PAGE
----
Stay calm and let the journalists overreact
Since October 2018 the Australian stock market has had what the market pundits like to call “a correction”. At the time of writing, the main Australian Stockmarket index — the S&P/ASX 200 — is down almost 10%.
So, what’s a sharemarket investor to do when faced with a downturn like this? Here at The Money Question we’d say “Nothing”. Here’s why.
It’s what you wanted
Remember that when you invested in the share market you did so because you were looking for a higher return. Remember also that in our first post we discussed at length the unbreakable link between return and risk: you can’t have more of one without also getting more of the other. That higher return translates, of course, into an increased possibility of just the sort of market correction we have seen in the last few weeks.
It happens a lot
A correction comes around roughly every three years. It’s just part of the general economic cycle that is typical of the way the economy develops. Share investors should know keep this in mind to avoid any surprises when the inevitable downturn occurs.
You’re selling low
In order to make profits you buy shares at a low price and sell them at a higher price. When markets fall there’s an understandable reaction among investors to sell. Stop and think how counterintuitive this can be; by the time you’ve made a decision to sell the market may be down 10% or more. What’s the benefit in selling if prices have fallen? The natural tendency to run for the sidelines when markets get choppy can cause investors to make avoidable mistakes, to pay unnecessary tax and to incur costs that erode their profits.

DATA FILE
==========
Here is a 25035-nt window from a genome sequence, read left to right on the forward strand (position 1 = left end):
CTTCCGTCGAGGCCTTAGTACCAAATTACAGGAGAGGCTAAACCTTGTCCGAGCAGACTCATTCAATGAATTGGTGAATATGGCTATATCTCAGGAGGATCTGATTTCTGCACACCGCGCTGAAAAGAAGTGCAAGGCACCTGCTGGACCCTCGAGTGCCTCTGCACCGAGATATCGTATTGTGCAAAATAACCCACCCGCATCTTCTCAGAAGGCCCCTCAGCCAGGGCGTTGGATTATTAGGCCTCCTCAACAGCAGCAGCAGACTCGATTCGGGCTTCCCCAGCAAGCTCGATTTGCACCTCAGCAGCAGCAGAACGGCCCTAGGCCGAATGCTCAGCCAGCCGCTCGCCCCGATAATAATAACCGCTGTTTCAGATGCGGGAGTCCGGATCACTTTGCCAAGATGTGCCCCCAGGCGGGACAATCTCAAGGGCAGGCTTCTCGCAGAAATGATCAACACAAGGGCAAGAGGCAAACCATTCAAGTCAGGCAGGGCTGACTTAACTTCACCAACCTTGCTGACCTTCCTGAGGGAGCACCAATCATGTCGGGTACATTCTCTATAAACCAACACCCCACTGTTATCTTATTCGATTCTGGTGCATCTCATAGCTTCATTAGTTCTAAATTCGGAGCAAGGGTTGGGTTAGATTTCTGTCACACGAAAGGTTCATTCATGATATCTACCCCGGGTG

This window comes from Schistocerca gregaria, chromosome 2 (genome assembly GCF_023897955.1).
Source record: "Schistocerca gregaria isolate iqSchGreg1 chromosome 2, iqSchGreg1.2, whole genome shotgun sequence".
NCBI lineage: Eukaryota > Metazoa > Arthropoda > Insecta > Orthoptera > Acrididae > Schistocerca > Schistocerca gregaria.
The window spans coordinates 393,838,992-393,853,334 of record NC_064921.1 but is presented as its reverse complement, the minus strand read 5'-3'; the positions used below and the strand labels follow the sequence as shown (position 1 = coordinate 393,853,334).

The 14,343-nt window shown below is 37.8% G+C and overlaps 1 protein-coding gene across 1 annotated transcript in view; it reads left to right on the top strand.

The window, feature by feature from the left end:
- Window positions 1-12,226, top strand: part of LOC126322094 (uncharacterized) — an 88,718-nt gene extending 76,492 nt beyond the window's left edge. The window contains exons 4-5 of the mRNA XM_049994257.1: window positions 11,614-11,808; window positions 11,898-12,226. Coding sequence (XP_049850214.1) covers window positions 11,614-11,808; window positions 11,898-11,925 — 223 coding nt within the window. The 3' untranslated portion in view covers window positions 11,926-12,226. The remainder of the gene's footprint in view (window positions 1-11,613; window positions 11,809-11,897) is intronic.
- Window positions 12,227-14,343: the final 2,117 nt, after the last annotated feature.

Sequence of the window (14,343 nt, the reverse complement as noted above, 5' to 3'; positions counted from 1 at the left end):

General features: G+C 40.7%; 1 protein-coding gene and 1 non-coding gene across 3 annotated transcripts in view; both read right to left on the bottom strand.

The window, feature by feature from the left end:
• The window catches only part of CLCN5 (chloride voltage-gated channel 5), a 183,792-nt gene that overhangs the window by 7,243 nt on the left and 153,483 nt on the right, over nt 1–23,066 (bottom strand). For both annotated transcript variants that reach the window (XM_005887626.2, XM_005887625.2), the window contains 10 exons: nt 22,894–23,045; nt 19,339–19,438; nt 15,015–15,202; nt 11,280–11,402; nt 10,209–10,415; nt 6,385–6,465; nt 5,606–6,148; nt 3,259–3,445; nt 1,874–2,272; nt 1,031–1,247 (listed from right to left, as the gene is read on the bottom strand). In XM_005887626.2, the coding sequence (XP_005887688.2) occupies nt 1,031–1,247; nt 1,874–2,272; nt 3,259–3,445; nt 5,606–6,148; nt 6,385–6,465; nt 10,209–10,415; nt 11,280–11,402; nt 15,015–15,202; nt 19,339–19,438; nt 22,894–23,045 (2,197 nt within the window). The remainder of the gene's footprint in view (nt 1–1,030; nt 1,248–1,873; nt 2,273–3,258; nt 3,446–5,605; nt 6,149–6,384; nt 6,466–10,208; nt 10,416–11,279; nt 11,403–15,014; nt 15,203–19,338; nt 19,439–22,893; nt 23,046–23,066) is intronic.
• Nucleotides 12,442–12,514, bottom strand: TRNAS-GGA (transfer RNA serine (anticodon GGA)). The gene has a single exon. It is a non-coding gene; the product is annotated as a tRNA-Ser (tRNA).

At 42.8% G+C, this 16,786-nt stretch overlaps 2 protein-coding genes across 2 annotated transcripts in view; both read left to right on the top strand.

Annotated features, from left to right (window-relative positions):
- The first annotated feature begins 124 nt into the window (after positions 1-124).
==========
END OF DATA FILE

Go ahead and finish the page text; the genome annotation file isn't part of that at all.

You have a diversified portfolio
Scary stories about market downturns make great newspaper headlines. TMQ is all about diversification so downturns in one market shouldn’t be the death of your whole portfolio. That’s the point of holding a diversified portfolio of investments.
Shares are a long-term investment
Market downturns, as we said, happen regularly. Some are worse than others. Chart 1, below, shows the movement of the Australian sharemarket’s Top 200 stocks since November 1992. You can see the market moving around the long-term trend (which is definitely upward-sloping), sometimes quite a lot. The Global Financial Crisis of 2008 is a prominent downturn but, in the ten years since the market has performed strongly.
It’s important to remind yourself of the long-term nature of an investment in shares. A downturn lasting a few months is a blip on the long-term goals which an investment in shares aims to fulfil. Keeping this front of mind will help you to ride out the regular downturns that are a part of a sharemarket investment.